If one is faced with losing their home to foreclosure, there are options available to “redeem” the property before or after the foreclosure sale. The set redemption periods give those named as defendants the opportunity to pay off the debt and buy back the property. Here are the two redemption options available:
Avoiding the Pre-Foreclosure Sale
Florida residents who are in the midst of a foreclosure case are entitled to the Equitable Right of Redemption, which is the liberty to keep their home before the foreclosure sale by paying off the total mortgage debt and associated costs. Our West Palm Beach foreclosure attorneys suggest inquiring about a payoff statement from the mortgage servicer. This document will give clear details as to the exact amount of money that will need to be paid in order to keep the foreclosure sale from proceeding. These details can include the back and current payments due, late fees, property inspections, and other fees acquired for the protection of the lender’s interest in the property. After producing the funds to cover these costs, the debtor can officially redeem the property between the acceleration of the underlying promissory note and the foreclosure sale timeline.
While seemingly uncomplicated, it can be extremely difficult to navigate the necessary legal documents as well as having to conform to the strict time constraints when paying back these debts. If unable to satisfy this stipulation, there is the choice to pursue possible alternatives such as loan modifications and post-foreclosure sale redemption with the help of experienced foreclosure defense attorneys.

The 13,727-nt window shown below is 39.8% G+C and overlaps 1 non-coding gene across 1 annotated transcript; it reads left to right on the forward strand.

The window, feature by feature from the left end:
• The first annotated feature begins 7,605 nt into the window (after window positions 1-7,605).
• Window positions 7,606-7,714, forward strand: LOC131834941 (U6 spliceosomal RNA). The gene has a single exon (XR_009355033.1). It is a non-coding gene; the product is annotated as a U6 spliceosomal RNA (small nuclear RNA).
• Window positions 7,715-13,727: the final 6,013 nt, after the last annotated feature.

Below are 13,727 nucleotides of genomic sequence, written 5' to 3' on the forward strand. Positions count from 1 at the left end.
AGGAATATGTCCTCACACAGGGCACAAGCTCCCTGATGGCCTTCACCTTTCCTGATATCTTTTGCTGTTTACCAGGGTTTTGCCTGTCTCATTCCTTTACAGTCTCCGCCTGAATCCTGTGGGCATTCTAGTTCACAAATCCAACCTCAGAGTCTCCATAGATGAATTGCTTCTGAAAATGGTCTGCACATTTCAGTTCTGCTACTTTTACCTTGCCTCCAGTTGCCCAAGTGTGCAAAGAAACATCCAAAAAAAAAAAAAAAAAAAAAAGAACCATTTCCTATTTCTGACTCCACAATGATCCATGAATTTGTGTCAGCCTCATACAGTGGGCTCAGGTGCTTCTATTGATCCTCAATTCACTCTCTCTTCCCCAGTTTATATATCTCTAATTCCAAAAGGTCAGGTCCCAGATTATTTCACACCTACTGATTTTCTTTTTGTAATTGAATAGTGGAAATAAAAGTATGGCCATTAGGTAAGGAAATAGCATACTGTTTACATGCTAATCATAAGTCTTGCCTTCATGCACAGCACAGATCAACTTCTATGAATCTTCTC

Redeeming Property Post-Foreclosure Sale
Thanks to the Statutory Right of Redemption (depending on the state), after the foreclosure sale one can still redeem their home and reimburse the person or entity that bought the property for the sale price—as long as it is done before the certificate is filed. The Statutory Right of Redemption gives the borrower a set period of time after a foreclosure sale to buy back the property. The costs are comprised of the foreclosure sale price and may also include missed mortgage payments plus any accumulated interest.
Certain factors vary from state to state, including judicial or nonjudicial foreclosures as well as the length of the redemption period. In Florida, the redemption period after the foreclosure sale is a brief 10 days. With the help of an experienced foreclosure attorney, those choosing to pursue a pre-foreclosure redemption can take advantage of this window of opportunity and potentially reclaim the house.
The statutory redemption period is held in place to ensure that the foreclosed house is sold at a fair price to avoid a former owner buying back his property for a significantly lower price. Nonetheless, foreclosure defense attorneys are well versed and have experience dealing with proceeding efficiently and successfully.
Talk to an Attorney
Navigating the pre and post redemption periods throughout the foreclosure process can be intricate and frustrating without expert help and guidance. If you are at risk of losing a home to foreclosure, consult with our experienced South Florida foreclosure defense attorneys to explore possible options available for redeeming a home. Contact Kelley, Fulton, & Kaplan today to schedule a consultation.